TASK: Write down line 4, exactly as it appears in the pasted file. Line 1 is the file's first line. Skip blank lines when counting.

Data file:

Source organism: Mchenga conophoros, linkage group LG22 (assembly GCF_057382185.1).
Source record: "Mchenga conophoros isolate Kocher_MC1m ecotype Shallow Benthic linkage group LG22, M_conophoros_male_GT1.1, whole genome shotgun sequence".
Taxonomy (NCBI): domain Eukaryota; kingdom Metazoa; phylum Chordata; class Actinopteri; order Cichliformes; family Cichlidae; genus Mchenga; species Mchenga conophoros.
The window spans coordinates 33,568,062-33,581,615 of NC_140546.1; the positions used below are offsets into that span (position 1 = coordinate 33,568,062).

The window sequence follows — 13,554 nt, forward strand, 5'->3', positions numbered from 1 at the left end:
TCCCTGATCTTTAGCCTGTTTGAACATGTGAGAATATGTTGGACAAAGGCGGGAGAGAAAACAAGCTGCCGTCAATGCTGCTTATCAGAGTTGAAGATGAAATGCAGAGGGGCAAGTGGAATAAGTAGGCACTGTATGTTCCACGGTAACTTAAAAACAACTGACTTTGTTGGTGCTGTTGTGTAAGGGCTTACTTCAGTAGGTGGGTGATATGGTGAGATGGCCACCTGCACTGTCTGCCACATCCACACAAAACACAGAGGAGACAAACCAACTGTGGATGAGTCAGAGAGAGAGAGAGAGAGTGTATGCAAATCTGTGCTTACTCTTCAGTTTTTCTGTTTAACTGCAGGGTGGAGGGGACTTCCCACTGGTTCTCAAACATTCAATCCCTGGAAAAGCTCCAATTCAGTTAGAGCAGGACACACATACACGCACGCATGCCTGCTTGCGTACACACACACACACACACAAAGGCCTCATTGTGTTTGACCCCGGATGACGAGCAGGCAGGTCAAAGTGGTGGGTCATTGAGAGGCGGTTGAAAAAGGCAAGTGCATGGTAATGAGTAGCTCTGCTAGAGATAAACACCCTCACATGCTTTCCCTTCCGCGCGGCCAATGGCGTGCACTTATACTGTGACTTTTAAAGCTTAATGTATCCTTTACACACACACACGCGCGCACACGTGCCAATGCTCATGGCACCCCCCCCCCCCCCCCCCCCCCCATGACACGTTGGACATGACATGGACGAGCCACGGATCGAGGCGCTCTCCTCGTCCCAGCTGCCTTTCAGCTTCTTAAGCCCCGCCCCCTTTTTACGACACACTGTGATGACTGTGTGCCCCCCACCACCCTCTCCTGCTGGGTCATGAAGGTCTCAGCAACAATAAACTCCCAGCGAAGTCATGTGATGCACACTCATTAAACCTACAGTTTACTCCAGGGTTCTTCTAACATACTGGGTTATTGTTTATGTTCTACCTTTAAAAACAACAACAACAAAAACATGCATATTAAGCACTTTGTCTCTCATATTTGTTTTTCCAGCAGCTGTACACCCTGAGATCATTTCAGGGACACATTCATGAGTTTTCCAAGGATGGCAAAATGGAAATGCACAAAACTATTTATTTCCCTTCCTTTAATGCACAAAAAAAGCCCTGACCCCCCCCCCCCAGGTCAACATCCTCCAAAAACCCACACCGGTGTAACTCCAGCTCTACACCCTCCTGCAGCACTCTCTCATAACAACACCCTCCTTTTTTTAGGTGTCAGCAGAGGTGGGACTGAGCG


The window spans coordinates 33,568,062-33,581,615 of NC_140546.1; the positions used below are offsets into that span (position 1 = coordinate 33,568,062).